91. “Save Tonight” By Eagle-Eye Cherry

Terrific album and one of the best individual songs of the ’90s. Eagle-Eye Cherry is the younger half-brother of singer Neneh Cherry, who is also a bit of a one-hit wonder herself (“Buffalo Stance,” anyone?). Eagle-Eye’s music and lyrics had a lot more depth to them, though, and he’s the only one in the family to hit No. 1 on the Billboard charts. 

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90. “Lullaby” By Shawn Mullins

Mullins never seemed happy with the spotlight following the success of his 1999 number “Lullaby.” Perhaps it was because most of his stuff falls in the Americana category, far away from this pop rarity. Mullins is a fantastic live performer, and I highly recommend getting your hands on the 2008 DVD of his show at the Variety Playhouse.

89. “Closing Time” By Semisonic

Always thought of Semisonic’s “Closing Time” as a drinking-alone-tonight anthem. The 1998 track reached No. 1 in the US, No. 2 in Canada, and even attracted the attention of one Weird Al Yankovic. 

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88. “Sex And Candy” By Marcy Playground

Marcy Playground’s 1998 hit “Sex And Candy” starts with that now legendary opening — “Hangin’ round, downtown by myself, and there she was…” From there, it ceases to make much sense, but it doesn’t have to. The band infuses an intoxicating combination of edge and melody with some really strong hooks and backbeats to permanently lodge the tune inside your brain once you’ve heard it.

87. “Bitter Sweet Symphony” By The Verve

“Bittersweet Symphony” broke into the top five on several charts throughout the globe, reaching as high as No. 4 Stateside. The video had a lot of walking and running in to people. It was also the subject of controversy surrounding a sampling from the Rolling Stones’ “The Last Time.” As for The Verve, the band has broken up and we wouldn’t expect a reunion from these guys any time soon. 

86. “Are You Jimmy Ray?” By Jimmy Ray

In 1998, we were apparently having Vanilla Ice withdrawals, so we made a hit out of lookalike Jimmy Ray and his lone hit, “Are You Jimmy Ray?” The less we say, the better.

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85. “If You Could Only See” By Tonic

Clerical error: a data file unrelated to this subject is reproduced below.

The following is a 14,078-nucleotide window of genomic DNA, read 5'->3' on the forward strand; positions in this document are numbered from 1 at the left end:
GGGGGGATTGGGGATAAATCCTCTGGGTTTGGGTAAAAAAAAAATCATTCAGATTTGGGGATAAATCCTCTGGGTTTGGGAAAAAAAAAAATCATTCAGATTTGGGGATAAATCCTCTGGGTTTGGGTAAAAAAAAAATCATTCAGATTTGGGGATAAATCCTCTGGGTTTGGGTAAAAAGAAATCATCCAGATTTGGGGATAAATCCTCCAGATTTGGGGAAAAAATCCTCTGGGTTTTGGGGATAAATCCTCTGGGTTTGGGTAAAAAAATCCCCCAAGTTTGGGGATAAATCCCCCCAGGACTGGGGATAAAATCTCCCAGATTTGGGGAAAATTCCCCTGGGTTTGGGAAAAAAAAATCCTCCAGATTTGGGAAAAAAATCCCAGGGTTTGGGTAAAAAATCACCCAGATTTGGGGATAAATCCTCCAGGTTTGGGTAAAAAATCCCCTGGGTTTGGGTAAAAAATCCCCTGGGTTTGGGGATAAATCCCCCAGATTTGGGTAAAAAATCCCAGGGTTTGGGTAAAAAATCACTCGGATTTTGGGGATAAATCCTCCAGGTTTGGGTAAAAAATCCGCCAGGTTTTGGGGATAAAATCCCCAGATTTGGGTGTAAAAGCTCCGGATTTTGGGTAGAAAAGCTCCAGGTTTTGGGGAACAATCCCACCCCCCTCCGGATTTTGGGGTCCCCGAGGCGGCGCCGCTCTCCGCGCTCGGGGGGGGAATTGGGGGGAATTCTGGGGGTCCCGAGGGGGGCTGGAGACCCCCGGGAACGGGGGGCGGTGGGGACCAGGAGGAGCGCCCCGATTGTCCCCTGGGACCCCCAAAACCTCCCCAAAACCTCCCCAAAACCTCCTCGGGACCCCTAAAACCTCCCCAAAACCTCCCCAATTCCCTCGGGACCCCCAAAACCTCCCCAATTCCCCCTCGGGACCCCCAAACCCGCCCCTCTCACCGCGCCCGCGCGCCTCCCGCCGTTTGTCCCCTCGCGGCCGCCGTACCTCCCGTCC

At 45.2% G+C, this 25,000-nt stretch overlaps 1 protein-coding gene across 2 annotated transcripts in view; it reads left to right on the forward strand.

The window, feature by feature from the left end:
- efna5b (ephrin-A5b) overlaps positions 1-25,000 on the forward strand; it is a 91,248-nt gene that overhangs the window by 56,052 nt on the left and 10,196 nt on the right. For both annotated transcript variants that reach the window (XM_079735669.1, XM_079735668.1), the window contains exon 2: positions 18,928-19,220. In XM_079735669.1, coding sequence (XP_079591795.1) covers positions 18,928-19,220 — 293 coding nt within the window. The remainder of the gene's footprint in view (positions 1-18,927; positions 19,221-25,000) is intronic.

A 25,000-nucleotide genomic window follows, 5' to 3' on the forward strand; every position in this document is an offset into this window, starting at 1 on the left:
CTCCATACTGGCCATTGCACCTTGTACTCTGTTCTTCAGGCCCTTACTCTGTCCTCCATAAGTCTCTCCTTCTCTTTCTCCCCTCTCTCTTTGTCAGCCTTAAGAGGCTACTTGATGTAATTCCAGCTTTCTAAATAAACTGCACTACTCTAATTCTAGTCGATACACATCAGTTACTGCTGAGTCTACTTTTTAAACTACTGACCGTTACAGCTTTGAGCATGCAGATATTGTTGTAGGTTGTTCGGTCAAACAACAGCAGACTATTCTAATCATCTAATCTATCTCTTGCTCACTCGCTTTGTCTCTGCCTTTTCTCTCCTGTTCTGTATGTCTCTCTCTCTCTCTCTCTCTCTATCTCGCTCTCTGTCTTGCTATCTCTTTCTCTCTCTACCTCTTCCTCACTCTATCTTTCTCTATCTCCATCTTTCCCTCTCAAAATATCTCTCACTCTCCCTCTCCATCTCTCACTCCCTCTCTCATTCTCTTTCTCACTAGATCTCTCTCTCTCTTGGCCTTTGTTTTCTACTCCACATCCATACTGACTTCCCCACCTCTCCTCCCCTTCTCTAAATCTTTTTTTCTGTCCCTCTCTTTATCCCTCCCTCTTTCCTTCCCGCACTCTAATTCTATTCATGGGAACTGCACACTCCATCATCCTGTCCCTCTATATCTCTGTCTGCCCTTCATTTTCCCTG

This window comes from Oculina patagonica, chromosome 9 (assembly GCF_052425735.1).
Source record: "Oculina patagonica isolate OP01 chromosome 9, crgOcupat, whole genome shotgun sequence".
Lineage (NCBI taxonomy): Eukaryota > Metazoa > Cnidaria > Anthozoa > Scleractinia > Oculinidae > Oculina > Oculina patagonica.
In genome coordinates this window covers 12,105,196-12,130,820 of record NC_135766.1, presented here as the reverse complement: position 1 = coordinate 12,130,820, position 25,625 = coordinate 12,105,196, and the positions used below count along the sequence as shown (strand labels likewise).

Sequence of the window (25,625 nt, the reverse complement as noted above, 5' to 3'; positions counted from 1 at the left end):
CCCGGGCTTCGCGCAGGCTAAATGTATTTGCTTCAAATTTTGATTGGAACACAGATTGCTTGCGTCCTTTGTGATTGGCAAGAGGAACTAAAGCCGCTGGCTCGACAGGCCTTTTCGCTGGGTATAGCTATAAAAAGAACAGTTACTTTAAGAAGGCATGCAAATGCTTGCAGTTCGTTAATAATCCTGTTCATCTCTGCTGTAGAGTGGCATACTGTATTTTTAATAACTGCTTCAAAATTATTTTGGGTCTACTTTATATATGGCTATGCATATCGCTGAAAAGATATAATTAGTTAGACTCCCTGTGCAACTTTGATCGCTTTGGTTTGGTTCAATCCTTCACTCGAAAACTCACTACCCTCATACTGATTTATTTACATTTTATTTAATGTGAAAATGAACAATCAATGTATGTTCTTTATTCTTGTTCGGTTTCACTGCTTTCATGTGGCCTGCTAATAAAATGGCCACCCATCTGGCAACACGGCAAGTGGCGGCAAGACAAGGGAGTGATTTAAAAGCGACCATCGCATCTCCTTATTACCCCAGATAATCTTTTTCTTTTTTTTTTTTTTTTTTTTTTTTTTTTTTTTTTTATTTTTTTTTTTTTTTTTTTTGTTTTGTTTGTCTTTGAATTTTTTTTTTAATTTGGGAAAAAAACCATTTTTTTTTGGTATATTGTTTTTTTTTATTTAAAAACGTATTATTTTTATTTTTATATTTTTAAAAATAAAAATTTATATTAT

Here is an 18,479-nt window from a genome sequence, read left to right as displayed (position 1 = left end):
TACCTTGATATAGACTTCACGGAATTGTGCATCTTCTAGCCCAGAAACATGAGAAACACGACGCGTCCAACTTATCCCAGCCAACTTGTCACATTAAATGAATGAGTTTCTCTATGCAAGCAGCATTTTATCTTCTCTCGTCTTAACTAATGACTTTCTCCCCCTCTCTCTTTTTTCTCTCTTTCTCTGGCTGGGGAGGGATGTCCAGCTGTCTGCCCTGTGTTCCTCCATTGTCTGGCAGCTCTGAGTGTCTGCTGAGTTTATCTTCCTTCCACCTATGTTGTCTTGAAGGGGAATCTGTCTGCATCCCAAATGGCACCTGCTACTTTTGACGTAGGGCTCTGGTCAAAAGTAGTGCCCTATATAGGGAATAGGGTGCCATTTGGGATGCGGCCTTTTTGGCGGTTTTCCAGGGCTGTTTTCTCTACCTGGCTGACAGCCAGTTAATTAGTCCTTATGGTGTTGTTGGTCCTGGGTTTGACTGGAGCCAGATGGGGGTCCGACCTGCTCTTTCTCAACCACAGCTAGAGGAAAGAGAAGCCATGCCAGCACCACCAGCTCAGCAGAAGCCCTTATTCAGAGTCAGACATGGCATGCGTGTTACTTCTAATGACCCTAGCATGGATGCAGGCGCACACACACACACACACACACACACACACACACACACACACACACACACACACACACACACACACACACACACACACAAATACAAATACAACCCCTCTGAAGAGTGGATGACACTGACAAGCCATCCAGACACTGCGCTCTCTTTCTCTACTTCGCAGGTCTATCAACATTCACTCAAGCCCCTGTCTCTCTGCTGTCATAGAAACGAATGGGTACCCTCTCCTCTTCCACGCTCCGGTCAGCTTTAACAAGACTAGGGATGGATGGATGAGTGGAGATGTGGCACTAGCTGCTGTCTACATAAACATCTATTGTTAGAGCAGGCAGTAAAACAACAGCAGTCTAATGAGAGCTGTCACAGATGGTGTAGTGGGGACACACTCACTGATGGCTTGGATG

“If You Could Only See,” from Tonic’s debut album, was the band’s most successful single far and away, reaching No. 11 in the US and spending 63 weeks in the Billboard Hot 100. It also performed well in Canada and Australia. 

84. “Sunny Came Home” By Shawn Colvin

Shawn Colvin won Song of the Year and Record of the Year at the 1998 Grammy Awards, largely on the back of her 1997 murder ballad “Sunny Came Home,” about a woman named Sunny who burns down her house to escape her past. The song reached No. 1 in Canada and the US.

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83. “Bitch” By Meredith Brooks

Meredith Brooks could never replicate her “Bitch” success from 1997, and since about ’07, she hasn’t even tried. Why bother? When you reach the top 10 in four countries, you’re pretty much set for life. 

82. “The Freshmen” By The Verve Pipe

“The Freshmen” hit No. 1 on US charts and No. 6 in Canada. The haunting arrangement and vocals hint at something terrible, but writer-lead singer Brian Vander Ark assures everyone that no one died. He used an ex-girlfriend from college as his jumping off point, and then modeled the song around her fictitious abortion.

81. “Return Of The Mack” By Mark Morrison

Was there a more perfect song in the ’90s than Mark Morrison’s “Return of the Mack”? It’s doubtful. Morrison, an English R&B artist, hit No. 1 in the US and his homeland, and broke the top 10 in 12 other countries. It’s a perfect arrangement and has aged extremely well. 

80. “MMMBop” By Hanson

I remember ripping on Hanson back in the day, and truthfully, their output is but a small skid mark on the underwear of success, but if faced with the decision of them or Beiber, I’d take “MMMBop” any day.

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The Top 100 One-Hit Wonders of All Time